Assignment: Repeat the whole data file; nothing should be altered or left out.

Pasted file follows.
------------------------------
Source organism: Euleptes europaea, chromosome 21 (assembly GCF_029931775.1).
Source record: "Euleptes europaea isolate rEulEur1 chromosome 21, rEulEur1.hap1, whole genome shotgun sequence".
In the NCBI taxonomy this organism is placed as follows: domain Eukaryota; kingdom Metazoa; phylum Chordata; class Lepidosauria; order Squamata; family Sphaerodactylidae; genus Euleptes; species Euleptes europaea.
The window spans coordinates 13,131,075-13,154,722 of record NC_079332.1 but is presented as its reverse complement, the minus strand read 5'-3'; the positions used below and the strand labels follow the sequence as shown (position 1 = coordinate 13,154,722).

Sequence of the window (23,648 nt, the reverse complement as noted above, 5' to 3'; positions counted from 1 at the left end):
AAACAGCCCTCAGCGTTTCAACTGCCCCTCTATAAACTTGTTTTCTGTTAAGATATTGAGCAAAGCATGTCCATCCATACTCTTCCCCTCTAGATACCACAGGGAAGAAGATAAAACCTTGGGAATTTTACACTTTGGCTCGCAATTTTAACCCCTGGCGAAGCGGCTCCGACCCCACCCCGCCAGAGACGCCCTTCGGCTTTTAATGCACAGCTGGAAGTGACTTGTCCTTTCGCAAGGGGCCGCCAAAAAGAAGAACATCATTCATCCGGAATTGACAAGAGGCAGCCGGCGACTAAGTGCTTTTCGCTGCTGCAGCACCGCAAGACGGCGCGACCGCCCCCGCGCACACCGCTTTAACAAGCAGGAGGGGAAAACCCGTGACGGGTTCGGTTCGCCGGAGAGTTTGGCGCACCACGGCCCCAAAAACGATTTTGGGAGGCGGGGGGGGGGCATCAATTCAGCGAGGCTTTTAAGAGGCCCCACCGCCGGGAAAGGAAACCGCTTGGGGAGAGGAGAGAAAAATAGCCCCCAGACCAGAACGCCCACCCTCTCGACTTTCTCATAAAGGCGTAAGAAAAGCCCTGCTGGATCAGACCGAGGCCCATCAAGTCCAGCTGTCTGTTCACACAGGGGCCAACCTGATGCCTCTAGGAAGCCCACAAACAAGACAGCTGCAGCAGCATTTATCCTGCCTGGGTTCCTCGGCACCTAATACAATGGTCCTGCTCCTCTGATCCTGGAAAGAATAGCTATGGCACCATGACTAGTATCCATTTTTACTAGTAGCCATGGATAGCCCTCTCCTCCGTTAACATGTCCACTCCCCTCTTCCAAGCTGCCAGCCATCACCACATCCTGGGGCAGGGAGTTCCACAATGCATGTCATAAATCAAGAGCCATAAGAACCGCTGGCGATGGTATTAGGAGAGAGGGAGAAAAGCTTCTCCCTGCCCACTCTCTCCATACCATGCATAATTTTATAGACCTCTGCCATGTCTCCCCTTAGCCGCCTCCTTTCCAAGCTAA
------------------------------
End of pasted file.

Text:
Source organism: Euleptes europaea, chromosome 21 (assembly GCF_029931775.1).
Source record: "Euleptes europaea isolate rEulEur1 chromosome 21, rEulEur1.hap1, whole genome shotgun sequence".
In the NCBI taxonomy this organism is placed as follows: domain Eukaryota; kingdom Metazoa; phylum Chordata; class Lepidosauria; order Squamata; family Sphaerodactylidae; genus Euleptes; species Euleptes europaea.
The window spans coordinates 13,131,075-13,154,722 of record NC_079332.1 but is presented as its reverse complement, the minus strand read 5'-3'; the positions used below and the strand labels follow the sequence as shown (position 1 = coordinate 13,154,722).

Sequence of the window (23,648 nt, the reverse complement as noted above, 5' to 3'; positions counted from 1 at the left end):
AAACAGCCCTCAGCGTTTCAACTGCCCCTCTATAAACTTGTTTTCTGTTAAGATATTGAGCAAAGCATGTCCATCCATACTCTTCCCCTCTAGATACCACAGGGAAGAAGATAAAACCTTGGGAATTTTACACTTTGGCTCGCAATTTTAACCCCTGGCGAAGCGGCTCCGACCCCACCCCGCCAGAGACGCCCTTCGGCTTTTAATGCACAGCTGGAAGTGACTTGTCCTTTCGCAAGGGGCCGCCAAAAAGAAGAACATCATTCATCCGGAATTGACAAGAGGCAGCCGGCGACTAAGTGCTTTTCGCTGCTGCAGCACCGCAAGACGGCGCGACCGCCCCCGCGCACACCGCTTTAACAAGCAGGAGGGGAAAACCCGTGACGGGTTCGGTTCGCCGGAGAGTTTGGCGCACCACGGCCCCAAAAACGATTTTGGGAGGCGGGGGGGGGGCATCAATTCAGCGAGGCTTTTAAGAGGCCCCACCGCCGGGAAAGGAAACCGCTTGGGGAGAGGAGAGAAAAATAGCCCCCAGACCAGAACGCCCACCCTCTCGACTTTCTCATAAAGGCGTAAGAAAAGCCCTGCTGGATCAGACCGAGGCCCATCAAGTCCAGCTGTCTGTTCACACAGGGGCCAACCTGATGCCTCTAGGAAGCCCACAAACAAGACAGCTGCAGCAGCATTTATCCTGCCTGGGTTCCTCGGCACCTAATACAATGGTCCTGCTCCTCTGATCCTGGAAAGAATAGCTATGGCACCATGACTAGTATCCATTTTTACTAGTAGCCATGGATAGCCCTCTCCTCCGTTAACATGTCCACTCCCCTCTTCCAAGCTGCCAGCCATCACCACATCCTGGGGCAGGGAGTTCCACAATGCATGTCATAAATCAAGAGCCATAAGAACCGCTGGCGATGGTATTAGGAGAGAGGGAGAAAAGCTTCTCCCTGCCCACTCTCTCCATACCATGCATAATTTTATAGACCTCTGCCATGTCTCCCCTTAGCCGCCTCCTTTCCAAGCTAA